The conflict of interest inherent in employers choosing and providing health insurance for their employees has significantly contributed to absurdly expensive, roll of the dice health care - or no care - that the majority of Americans seem to hold sacrosanct. None of that nasty socialist medicine for them, no siree! Yet they notice nothing wrong with their boss determining their insurance, ipso facto, determining their access to health care, which, in the US, means someone else is in charge of when, where, how or if they will receive medical treatment. Certainly health insurance in the US functions in that manner in any case, regardless of whether one is employed or not, all utterly fucked, in other words, but root cause goes way back in time to the quirk of history that married employment and health care, which also, in one blow, embedded medical inequality.


Given this history and ideology, it's no surprise that moves to legalize moral penalties and impinge specifically on employee's private lives ever deeper would most vigorously spring up in the US.


Other countries, other cultures, aren't too far behind - hello Australia, weighing all the little kindy kids and sending off letters to parents telling them their children are too fat - but the US embraces these insidious, pernicious forms of social / labor control with alarming gayness.


Personally, I don't and never will give a rat's arse if my colleagues eat nothing but pizza or can't walk more than 20 feet in one wearying session. I've worked with more than enough incompetent, lazy arsed, nasty little shits to know that being in tip top - by whose judgment? - shape doesn't correlate with being productive or effective in the office.


That's not to suggest that slovenly lard arses are darned fabulous, they aren't. I have no evidence to offer about any thing.


I do know that the most preaning and vain are very often the most useless employees, but that has nothing to do with the state of their health.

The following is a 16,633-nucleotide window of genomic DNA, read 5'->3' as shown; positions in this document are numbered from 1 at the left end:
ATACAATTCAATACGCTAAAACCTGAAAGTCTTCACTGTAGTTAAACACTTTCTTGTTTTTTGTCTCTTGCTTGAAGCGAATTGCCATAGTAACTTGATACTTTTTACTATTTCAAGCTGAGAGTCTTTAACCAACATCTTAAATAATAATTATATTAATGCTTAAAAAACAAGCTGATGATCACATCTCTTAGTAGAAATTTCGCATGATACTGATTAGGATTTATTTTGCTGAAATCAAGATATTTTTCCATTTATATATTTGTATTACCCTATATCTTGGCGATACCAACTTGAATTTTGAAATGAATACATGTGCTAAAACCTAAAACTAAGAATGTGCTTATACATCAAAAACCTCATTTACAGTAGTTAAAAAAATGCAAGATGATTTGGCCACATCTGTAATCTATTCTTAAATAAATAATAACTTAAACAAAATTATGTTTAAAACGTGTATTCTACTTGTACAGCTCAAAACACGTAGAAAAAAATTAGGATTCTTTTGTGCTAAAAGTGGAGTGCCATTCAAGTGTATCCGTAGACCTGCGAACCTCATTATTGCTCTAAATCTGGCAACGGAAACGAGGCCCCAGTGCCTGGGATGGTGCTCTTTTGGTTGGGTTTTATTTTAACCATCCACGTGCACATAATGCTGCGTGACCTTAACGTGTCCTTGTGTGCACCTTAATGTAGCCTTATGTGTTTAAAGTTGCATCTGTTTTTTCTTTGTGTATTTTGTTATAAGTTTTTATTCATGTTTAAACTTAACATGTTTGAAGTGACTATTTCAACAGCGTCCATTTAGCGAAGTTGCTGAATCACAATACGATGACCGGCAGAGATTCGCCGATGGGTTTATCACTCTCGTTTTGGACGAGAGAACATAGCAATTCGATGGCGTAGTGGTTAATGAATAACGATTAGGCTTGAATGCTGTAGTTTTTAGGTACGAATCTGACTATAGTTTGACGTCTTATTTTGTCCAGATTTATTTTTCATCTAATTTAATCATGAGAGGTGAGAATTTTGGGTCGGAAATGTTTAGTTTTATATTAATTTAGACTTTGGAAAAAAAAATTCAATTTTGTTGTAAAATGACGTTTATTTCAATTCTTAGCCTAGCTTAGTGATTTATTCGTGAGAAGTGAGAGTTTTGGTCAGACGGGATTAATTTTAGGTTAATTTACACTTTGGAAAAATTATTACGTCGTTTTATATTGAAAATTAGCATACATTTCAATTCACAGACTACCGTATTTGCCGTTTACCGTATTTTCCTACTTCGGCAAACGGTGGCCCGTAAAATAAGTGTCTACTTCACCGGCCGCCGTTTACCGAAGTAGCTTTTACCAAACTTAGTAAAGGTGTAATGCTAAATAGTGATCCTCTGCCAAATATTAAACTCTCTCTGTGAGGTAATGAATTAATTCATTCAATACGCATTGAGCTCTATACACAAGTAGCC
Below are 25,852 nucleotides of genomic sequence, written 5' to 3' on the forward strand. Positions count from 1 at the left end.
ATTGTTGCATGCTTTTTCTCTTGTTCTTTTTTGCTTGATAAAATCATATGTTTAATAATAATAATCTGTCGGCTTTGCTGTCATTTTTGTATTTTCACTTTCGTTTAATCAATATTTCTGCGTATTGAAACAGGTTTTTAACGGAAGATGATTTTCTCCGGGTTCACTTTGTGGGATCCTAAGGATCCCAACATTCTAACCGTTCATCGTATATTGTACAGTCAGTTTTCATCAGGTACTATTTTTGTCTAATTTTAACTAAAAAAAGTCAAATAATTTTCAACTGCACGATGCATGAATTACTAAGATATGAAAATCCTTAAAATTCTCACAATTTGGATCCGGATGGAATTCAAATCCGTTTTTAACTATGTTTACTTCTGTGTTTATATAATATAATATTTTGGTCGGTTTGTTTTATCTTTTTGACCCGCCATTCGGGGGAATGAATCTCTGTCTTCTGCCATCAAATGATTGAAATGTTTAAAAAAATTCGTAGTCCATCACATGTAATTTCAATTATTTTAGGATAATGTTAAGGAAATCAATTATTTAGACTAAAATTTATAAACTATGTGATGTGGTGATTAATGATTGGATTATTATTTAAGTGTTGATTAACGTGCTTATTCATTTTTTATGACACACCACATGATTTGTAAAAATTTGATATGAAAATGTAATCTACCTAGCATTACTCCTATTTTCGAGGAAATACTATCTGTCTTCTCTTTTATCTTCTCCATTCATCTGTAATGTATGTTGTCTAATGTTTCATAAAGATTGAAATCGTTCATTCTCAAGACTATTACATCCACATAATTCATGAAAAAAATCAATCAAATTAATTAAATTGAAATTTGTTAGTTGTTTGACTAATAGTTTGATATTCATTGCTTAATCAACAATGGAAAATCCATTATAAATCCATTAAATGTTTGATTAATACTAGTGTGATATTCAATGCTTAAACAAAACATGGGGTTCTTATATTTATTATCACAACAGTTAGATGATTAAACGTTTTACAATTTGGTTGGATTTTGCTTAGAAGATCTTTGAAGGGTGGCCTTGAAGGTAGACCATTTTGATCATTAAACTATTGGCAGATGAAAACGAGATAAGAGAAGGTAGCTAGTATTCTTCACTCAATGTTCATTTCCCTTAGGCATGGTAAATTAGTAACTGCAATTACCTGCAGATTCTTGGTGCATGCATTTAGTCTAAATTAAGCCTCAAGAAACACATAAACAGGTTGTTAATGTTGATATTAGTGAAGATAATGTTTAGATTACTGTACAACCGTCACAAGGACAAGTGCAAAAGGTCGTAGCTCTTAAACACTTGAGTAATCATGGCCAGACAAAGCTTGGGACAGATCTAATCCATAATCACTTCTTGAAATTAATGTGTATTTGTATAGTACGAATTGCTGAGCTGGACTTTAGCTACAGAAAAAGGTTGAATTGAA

"In its effort to overhaul health care, Congress is planning to give employers sweeping new authority to reward employees for healthy behavior, including better diet, more exercise, weight loss and smoking cessation.


Growing numbers of employers have adopted wellness programs after finding that they can lower health costs and increase the productivity of workers.


Critics say that holding people financially responsible for their health behavior is potentially unfair and that employers have no business prying into their employees’ private lives.


Lewis Maltby, president of the National Workrights Institute, a research and advocacy group, said financial rewards and penalties were often a form of lifestyle discrimination. “You are supposed to be paid on the basis of how you do your job, not how often you go to the gym or how many cheeseburgers you eat,” Mr. Maltby said.


But federal officials insist that the rewards and penalties can be used in an ethical way.


Ethics experts at the National Institutes of Health have developed guidelines for assessing workplace wellness programs. In the current issue of the journal Health Affairs, the experts, Steven D. Pearson and Sarah R. Lieber, say the unhealthy behavior of some employees can affect co-workers by driving up costs for the group as a whole.


“The core ethical justification for penalty programs is that employees should be held responsible for voluntary actions that cause harm to others,” they write. But, they add, employees should be exempt from penalties when it is “unreasonably difficult or medically inadvisable” for them to meet a particular goal or standard."

Shall we measure and punish cholesterol levels?

There is no medical proof that cholesterol contributes to heart attacks or strokes. It's an assumption. Cholesterol is necessary for good health. The medical target of no more than a 5.5 reading in total cholesterol is arbitrary, it has no scientific basis. Some people have a naturally higher or lower baseline for cholesterol, yet the health standard is the same benchmark for all.